The idea came simply and quietly at the usual time- when I was working on something entirely different.
One of our customers asked if we made any Handpies that could meet their lower-than-usual price point. They loved our pies- as did their customers- but the rising costs of ingredients meant that for a lot of our flavors they would have to charge more than they thought their customers would tolerate.
So rather than cut off the pies completely, they asked my owner- who in turn asked me- if we had any recipes that would 1. Be delicious, 2. Be popular with customers at a cafe, and 3. Wouldn’t use too much of our more expensive ingredients so they could be sold at the desired low point.
Necessity may be the mother of invention, but economics and desperation make fantastic midwives. As I went through our recipe books, checked with suppliers to see what ingredients cost what, and started spitballing ideas on our whiteboard (“Pineapple is cheap right now… a pineapple pie? What’s more expensive right now, berries or nuts? What can one person make quickly to reduce labor?”) three ideas from my past and present slammed into each other.
The father of invention had shown up, and it’s name was “Why Not?”
There are two common responses I get from career cooks when I start talking about baking. It’s either “Bakers are fucking useless and can’t doshit without a recipe book in front of them” or “Bakers are mad scientists and just the idea of baking terrifies me. It’s so precise that anything could fuck anything up.”
They are both right and both wrong because cooking and baking require different mindsets. Being able to do both is not just a matter of skill, it’s a matter of being able to switch between two different sets of priorities and relationships with time. As for “always needing a recipe book…” I humbly suggest that baking recipes can be done on the fly if you know which rules to follow and which to break. Once you know the right ratios, you can whip up a dough, bread, or filling from memory, but I’ll thank you not to disrespect our sacred grimoires, thank you.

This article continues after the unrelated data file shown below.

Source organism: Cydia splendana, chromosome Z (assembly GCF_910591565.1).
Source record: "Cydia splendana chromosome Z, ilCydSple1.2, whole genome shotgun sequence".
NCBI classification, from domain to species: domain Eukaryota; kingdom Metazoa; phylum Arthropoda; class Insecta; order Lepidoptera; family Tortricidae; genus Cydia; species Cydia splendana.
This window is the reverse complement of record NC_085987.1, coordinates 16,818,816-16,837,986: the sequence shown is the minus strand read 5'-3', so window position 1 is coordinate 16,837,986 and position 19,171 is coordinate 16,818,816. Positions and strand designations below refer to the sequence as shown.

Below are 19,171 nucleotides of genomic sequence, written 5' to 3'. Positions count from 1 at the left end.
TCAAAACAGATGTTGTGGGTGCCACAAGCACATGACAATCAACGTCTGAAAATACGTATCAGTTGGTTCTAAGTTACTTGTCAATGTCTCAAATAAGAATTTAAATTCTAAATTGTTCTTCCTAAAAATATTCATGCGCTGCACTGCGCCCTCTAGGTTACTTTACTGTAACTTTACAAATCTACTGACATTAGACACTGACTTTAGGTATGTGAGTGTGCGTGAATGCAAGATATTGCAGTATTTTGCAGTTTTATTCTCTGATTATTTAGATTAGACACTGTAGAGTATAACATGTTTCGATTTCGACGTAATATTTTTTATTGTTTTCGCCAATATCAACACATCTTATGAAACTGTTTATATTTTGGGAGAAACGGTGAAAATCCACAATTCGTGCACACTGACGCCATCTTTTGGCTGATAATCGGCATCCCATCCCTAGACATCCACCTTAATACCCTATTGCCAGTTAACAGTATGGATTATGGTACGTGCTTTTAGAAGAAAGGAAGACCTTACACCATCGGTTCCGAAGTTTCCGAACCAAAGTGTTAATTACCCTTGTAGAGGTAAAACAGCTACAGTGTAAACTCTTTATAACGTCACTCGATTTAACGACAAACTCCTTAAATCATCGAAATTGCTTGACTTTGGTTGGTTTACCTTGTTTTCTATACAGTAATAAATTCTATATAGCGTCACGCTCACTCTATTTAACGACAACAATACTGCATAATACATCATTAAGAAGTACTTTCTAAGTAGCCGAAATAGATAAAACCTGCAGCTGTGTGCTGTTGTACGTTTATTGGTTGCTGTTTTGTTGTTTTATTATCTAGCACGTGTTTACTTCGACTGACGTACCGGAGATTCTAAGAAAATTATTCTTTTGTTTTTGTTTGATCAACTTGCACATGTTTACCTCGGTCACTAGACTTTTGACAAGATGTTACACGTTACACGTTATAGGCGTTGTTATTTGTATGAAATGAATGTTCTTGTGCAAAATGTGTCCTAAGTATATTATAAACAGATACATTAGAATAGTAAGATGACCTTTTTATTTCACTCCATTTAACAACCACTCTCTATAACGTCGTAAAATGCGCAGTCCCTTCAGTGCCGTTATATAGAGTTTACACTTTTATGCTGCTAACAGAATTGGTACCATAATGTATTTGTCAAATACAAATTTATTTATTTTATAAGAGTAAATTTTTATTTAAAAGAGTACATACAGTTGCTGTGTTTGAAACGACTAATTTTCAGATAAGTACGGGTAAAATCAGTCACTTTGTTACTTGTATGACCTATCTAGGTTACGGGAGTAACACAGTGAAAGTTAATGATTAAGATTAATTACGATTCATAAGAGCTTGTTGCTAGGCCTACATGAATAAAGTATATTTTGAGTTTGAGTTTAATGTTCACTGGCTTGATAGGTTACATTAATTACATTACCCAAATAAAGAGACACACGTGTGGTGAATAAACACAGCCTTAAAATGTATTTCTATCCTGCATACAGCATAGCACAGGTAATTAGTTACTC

Talk of wizardry and alchemy aside, though, what makes baking so scary?
“Look, I’m just saying it’s missing something. I don’t know what, but it needs something else.”
The conversation next to my bench had been going on for close to 20 minutes. Our manager had just tried a spoonful of soup that we were going to selling tomorrow. It was a spicy African Peanut soup- dried ancho peppers had been infusing the pot with a smoky flavor, carried on the fat of the peanut butter and oil the veggies had been fried in. There was a suggestion for salt, but the recipe already had a lot.
Black pepper, sage, garlic, more cayenne, it went round and round. The owner looked over the pot and called me over. “Matt, taste this- what do you think it needs?”
I grabbed a spoon and took a taste. Smoke, peanut, and fried veggies washed over my tongue… but no heat. The heat from the anchos needed something to cut through the fat. “It’s good, but dull… you need some kind of acid in there to carry the heat and brighten it up. Got some lemon juice?”
The hot pepper might give the soup bite, but acid gave it jaws to bite with. When you become a cook, you start learning a different vocabulary for flavor, which is itself the vocabulary of food.
If you were to teach a semester of classes on something you do for a living, what would Day 1 consist of?
For the last year or so, especially as I’ve started doing Live Bake-along videos on Facebook, I’ve played with the idea that the next step in my culinary career might be teaching- and if the last two years of training and mentoring apprentices at the bakery has shown me anything, it’s that I’m apparently not bad at it.
The other day while chatting on my lunch break, my manager mentioned that she had taught baking at a community college for a semester as adjunct faculty. While she didn’t necessarily enjoy it (my manager confesses that she does not have the patience for teaching,) the $4000/semester paycheck made it quite a lucrative side hustle for one six-hour class a week in addition to a full-time income baking professionally.
After she brought it up, I found myself wondering what I would say on the first day to a class of new, inexperienced students. You can consider this a companion to my open letters to new culinary students and graduates.